Chapter 1 "Bad News"
Mary Louise Parker and Justin Kirk in their pre-Weeds duet. Harper and Prior, the abandoned lovers, are dolled up to provide themselves with distracting glamour in their shared hallucination. But their lonely hearts club memberships are too strong for these distractions to be successful. The framing is deliciously funny here. You could title this still "The Lurking Homosexual" and really, whether it's the men she imagines behind walls, or her own husband or this imaginary friend "aren't you too old for imaginary friends?" she knows he's there.
Chapter 2 "In Vitro"
There are so many shots in the six hours where Prior looks devastatingly lonely as both his condition and his fury at the deficient boyfriend grows. The darkness is going to swallow him up.
Chapter 3 "The Messenger"
It's a slightly canted angle, which tends to be lazy shorthand for "TENSION!" but I mostly chose this shot because the physicality in the relationship between leering Roy (Al Pacino) and confused Joe (Patrick Wilson) is so fascinating. Roy is constantly pawing at Joe, totally hot for the young buck. Joe is mostly oblivious but likes to be touched and yet, it always comes out wrong... particular between the two of them (their next close physical contact will involve clenched shirts, gay confessions and lots of blood). Joe raises his fist and Roy keeps egging him on (he wants sex but he'll definitely take violence as a substitute -- check out the dirty thrill in Pacino's eyes with a sideways glance to Joe's fist)... it's all so disturbing. Roy Cohn is basically the devil. He's asking Joe to sin -- pick a transgression, any transgression -- but the genius of the scene is that it's not terrible advice in this case. Something's gotta give.
Chapter 4 "Stop Moving"
This scene is excitingly lit, both for its obvious bids for EPIC MOMENT status and for its rapidfire shifts in feeling: glaring whites, golden softness, blue mood. Plus, Emma Thompson is just hilarious as the self regarding, impatient and highly vocal heavenly creature.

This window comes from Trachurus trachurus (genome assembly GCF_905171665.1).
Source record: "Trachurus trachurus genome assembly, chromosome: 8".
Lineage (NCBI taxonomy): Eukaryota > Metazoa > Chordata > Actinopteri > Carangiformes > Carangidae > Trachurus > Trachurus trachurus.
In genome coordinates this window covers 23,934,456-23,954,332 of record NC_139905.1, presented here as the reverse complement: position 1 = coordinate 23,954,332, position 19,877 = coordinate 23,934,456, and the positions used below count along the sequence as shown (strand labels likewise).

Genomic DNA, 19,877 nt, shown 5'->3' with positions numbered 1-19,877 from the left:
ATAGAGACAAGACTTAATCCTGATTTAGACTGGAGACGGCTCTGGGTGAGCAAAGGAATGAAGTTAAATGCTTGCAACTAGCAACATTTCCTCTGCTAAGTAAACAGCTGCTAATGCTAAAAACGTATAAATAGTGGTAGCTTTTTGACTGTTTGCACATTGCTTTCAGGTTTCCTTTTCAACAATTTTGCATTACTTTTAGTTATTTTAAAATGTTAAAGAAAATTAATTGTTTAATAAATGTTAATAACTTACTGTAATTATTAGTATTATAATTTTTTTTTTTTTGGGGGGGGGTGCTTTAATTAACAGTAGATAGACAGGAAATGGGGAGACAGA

Chapter 5 "Beyond Nelly"
Here's where I stop being able to choose. It's late at night. I'm exhausted and I love every hallucination in this great piece of theatermovie. An astounding monologue about racial impurity and the afterlife from Belize (Jeffrey Wright) to Roy ends with this condescending dreamy dismissal "Go to sleep now baby. I'm just the shadow on your grave." Director Mike Nichols and cinematographer Stephen Goldblatt chase that line with this incredible image.
Both the dead (Meryl Streep as Ethel Rosenberg) and the living (Belize...but "out" gay men in general, really) are haunting Roy. And they'll cast a shadow over him forever. But isn't it rich that you could layer that threatening lullaby monologue over the nearby image of Joe and Harper's tragically unsexy reconciliation and it would work just as well.
Everyone is haunting everyone.
Chapter 6 "Heaven, I'm in Heaven"
My favorite part of chapter six is the frankly incredible duet between Meryl Streep and Al Pacino as they trade hauntings and tauntings, one dead and one dying but both entirely obsessed with defeating the other. "I WIN!" It's the kind of lengthy scene you dream of seeing Great Actors perform together. Neither of them pull any punches but it's also not lazily over the top. It's just perfection, a lucid dream of a duet. But I couldn't decide on a shot. So let's hear it for the absurd diorama (so chintzy, boxy and tiny) that is the angel's final arrival. It's an epic in miniature, both entirely cinematic and thoroughly stagebound. Any time Angels in America embraces both modes simultaneously, it wins.
"Best Shot" Angels
Thank you to these fine heralds for spreading the holy 'Best Shot' word. "I... I... I... I... I..."
- Crossover Man 'Joe & Roy gathered at the edges' is totally interesting. Read it.
- Serious Film "The magic of the theater" ohmygod. almost picked this same shot.
- Nick's Flick Picks the always provocative Mr Davis, picks a naked addition to the text as an emblem of his feelings.
- Low Resolution Belize and Ethel and the most potent of Angels many messages.
- Well, Hello Achilles divvies up the best shots to part 1 (Prior) and part 2 (a chaos of character)
- Much Ado About Nothing highlights the characters and great quotes (but doesn't like the way the movie treats Joe Pitt)
- Against the Hype goes all Lust, Caution on us. Not only do I think Angels in America is brilliant but I think it tends to inspire brilliance in the audience, too, lifting them up. It's just so rich for personal connections and time and place cultural slotting.
- vg21random Redemption as Orgasm. See what I mean?
Other Films in This Series
- Angels in America (2003)
- X-Men (2000)
- Showgirls (1995)
- Bring It On (2000)
- Black Narcissus (1946)
- A Face in the Crowd (1957)
- Pandora's Box (1929)
- Se7en (1995)
- Requiem for a Dream (2000)